CPNC Home Care Blog

Management of Stress Urinary Incontinence in the Elderly

October 21st, 2013


Management of Stress Urinary Incontinence in the Elderly

Exact numbers are hard to pin down, as people are reluctant to report incontinence, but it can become more prevalent with age. It’s estimated that 25 million American adults have incontinence issues. Many of those people are 60 or older. Incontinence is usually a symptom of another condition.

Stress urinary incontinence refers to a loss of bladder control during physical activities or coughing.

Women are twice as likely to suffer from incontinence. Incontinence may also become an issue with people in late stages of dementia.

Incontinence is a very personal issue and can have major effects on a person’s self-esteem, sense of independence and privacy. Some people’s incontinence issues become so serious, they end up confined to their homes or an assisted living facility. Caregivers can play a major role in helping people deal with their incontinence issues.

The Delicate Act of Addressing Incontinence

A conversation about incontinence can be embarrassing and unpleasant for both parties. The caregiver sometimes has to shoulder the responsibility of dealing with an accident without causing the person any shame. It’s important to remember that there are treatments available and a variety of things that can be done to manage the problem and reduce the embarrassment and stress that can be involved. Caregivers can alleviate these issues by trying the following:

  • Avoid getting mad.
  • Infuse humor into certain situations.
  • Help the person overcome embarrassment by acknowledging that it happened without any judgment.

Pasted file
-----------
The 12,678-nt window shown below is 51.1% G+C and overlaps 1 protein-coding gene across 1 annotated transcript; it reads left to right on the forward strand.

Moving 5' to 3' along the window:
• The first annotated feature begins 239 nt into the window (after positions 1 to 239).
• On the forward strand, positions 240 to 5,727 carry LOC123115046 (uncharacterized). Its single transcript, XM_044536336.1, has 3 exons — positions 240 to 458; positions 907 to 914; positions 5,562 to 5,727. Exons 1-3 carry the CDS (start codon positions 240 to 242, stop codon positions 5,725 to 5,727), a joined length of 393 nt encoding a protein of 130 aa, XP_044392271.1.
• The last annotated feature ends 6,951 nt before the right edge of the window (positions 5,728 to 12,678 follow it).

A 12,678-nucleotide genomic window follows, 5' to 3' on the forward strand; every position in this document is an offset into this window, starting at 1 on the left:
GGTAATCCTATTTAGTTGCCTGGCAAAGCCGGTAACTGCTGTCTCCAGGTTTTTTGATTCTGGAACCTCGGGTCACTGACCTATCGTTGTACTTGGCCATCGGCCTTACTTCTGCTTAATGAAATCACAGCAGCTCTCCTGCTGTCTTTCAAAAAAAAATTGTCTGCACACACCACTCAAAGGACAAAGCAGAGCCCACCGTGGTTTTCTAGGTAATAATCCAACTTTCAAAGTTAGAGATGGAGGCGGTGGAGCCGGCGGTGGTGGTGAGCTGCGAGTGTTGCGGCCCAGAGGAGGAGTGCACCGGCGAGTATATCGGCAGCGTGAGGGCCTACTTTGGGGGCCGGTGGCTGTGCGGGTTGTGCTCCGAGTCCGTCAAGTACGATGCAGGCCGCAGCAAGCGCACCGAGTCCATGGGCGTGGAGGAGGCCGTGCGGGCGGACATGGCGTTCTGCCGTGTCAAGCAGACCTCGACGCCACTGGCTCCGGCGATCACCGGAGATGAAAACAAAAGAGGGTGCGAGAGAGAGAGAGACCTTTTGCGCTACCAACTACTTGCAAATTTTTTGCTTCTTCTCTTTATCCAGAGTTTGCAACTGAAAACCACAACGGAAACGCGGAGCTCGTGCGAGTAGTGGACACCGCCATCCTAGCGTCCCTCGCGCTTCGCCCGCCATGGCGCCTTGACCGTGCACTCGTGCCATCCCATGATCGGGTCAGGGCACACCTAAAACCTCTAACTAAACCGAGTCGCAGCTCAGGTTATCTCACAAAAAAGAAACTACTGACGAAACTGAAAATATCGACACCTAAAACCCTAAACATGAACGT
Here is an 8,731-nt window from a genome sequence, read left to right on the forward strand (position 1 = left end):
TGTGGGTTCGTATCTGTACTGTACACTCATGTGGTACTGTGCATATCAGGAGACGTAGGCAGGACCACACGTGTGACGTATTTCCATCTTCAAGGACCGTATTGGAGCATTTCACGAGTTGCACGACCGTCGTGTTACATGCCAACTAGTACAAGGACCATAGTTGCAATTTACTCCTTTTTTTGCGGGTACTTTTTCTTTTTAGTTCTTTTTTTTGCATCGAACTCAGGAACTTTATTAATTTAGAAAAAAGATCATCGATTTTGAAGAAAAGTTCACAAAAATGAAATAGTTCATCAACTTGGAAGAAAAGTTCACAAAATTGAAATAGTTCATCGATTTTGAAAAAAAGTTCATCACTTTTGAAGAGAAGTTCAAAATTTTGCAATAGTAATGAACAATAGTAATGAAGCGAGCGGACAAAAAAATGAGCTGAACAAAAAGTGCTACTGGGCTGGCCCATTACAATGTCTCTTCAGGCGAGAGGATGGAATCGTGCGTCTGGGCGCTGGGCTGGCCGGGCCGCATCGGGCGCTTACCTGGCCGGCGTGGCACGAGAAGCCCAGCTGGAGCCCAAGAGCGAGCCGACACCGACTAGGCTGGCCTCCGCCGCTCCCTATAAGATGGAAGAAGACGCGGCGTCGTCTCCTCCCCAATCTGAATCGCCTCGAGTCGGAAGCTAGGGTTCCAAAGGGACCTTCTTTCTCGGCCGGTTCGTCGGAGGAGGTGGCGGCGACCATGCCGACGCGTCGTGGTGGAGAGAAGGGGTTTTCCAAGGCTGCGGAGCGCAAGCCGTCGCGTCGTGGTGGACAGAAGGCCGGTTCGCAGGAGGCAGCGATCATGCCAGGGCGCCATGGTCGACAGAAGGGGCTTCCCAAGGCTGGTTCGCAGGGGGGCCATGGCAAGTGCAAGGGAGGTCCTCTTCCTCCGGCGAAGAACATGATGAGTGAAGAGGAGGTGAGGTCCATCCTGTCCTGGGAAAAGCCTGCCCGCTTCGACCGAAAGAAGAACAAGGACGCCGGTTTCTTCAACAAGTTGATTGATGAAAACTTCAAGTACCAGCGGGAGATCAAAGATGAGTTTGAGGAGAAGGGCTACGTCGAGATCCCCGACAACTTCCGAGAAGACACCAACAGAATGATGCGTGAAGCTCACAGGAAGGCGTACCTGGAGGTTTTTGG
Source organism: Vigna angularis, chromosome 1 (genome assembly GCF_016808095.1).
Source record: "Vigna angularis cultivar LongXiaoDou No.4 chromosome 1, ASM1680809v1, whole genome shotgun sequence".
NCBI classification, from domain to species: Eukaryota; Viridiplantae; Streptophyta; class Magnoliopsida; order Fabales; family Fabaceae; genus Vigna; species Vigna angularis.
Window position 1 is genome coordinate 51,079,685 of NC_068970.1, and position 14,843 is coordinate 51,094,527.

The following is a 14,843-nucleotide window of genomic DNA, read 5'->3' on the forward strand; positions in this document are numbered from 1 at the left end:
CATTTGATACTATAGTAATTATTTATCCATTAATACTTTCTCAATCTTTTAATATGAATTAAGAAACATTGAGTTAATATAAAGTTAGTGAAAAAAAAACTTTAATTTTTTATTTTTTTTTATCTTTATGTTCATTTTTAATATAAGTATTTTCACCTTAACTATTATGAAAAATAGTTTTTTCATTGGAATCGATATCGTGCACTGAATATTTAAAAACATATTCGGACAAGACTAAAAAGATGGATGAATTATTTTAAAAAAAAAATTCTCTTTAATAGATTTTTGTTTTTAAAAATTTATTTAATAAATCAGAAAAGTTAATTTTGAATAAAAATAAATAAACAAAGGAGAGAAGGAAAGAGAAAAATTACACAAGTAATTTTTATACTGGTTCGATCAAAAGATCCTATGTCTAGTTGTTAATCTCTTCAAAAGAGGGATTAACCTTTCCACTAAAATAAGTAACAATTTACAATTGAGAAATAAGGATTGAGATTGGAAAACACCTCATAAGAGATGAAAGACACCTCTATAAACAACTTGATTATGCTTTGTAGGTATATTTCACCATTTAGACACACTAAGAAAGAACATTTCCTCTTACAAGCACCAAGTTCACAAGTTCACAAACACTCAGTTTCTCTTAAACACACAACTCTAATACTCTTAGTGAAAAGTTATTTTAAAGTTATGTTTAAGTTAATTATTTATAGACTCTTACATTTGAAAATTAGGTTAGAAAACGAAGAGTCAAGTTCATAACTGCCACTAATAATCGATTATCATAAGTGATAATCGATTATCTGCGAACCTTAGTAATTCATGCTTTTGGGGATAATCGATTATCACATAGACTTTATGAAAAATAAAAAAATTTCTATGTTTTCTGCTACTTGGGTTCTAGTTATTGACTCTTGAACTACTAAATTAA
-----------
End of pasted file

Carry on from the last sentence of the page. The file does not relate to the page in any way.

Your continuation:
Treatment of incontinence depends on how severe the symptoms are. Treating it may range from easy solutions such as behavior changes and exercising, to medication or even surgery

Behavioral Changes

A caregiver can help by reinforcing behaviors that may reduce accidents or reducing habits that may impair the bladder’s function, like:

  • Drinking less fluids, especially before bedtime
  • Encouraging more frequent bathroom trips
  • Avoiding actions like running and jumping that may promote leakage
  • Quitting smoking to reduce coughing
  • Losing weight
  • Controlling blood sugar in patients with diabetes
  • Avoiding bladder-irritating foods like citrus, carbonated drinks or spicy foods

Caregivers may also want to help the person manage their accidents by being proactive. This may involve:

  • Regularly reminding the person to go to the bathroom
  • Looking for signs that they may be about to go
  • Providing waterproof clothing or adult incontinence pads and undergarments

Retraining the bladder may be another solution. It’s the process of going to the bathroom at intervals whether a person feels the urge to go or not. Bladder retraining also involves pelvic floor exercises that may strengthen the muscles.

Bladder Strengthening Exercises

Pelvic floor exercises may be an effective way to treat stress urinary incontinence. Women must identify these muscles by figuring out which ones can stop the flow of urine without using their abdomen, leg or buttocks muscles.

Kegel exercises strengthen pelvic muscles and may control urine leakage problems. These can be performed anywhere by contracting those pelvic muscles and holding them for a count of 10, releasing and then repeating.

Doing these exercises three times a day will hopefully help strengthen the muscles. One good tip is to try Kegel exercises while lying down.

Another pelvic exercise involves a cone that is inserted in the vagina. It involves squeezing the pelvic muscles to hold the cone in place for 15 minutes at a time. Experts say many women experience improvement to their symptoms after doing this twice a day for a month or month and a half.

Talk to a Doctor About Further Methods

Managing incontinence should always involve a doctor’s input, and they will have to step in further when it comes to prescribing medicine or recommending surgery. If surgery is necessary, caregivers should talk to the doctor about solutions that do not involve transvaginal mesh.


From a caregiver’s perspective, helping a person manage their condition may be as simple as creating a supportive environment where the person feels comfortable and safe as they learn to deal with living with everything that comes with having urinary incontinence.


Julian Hills has been a staff writer for Drugwatch since 2013. He has a background in newspaper and television journalism.  He studied Communication and English at Florida State University.

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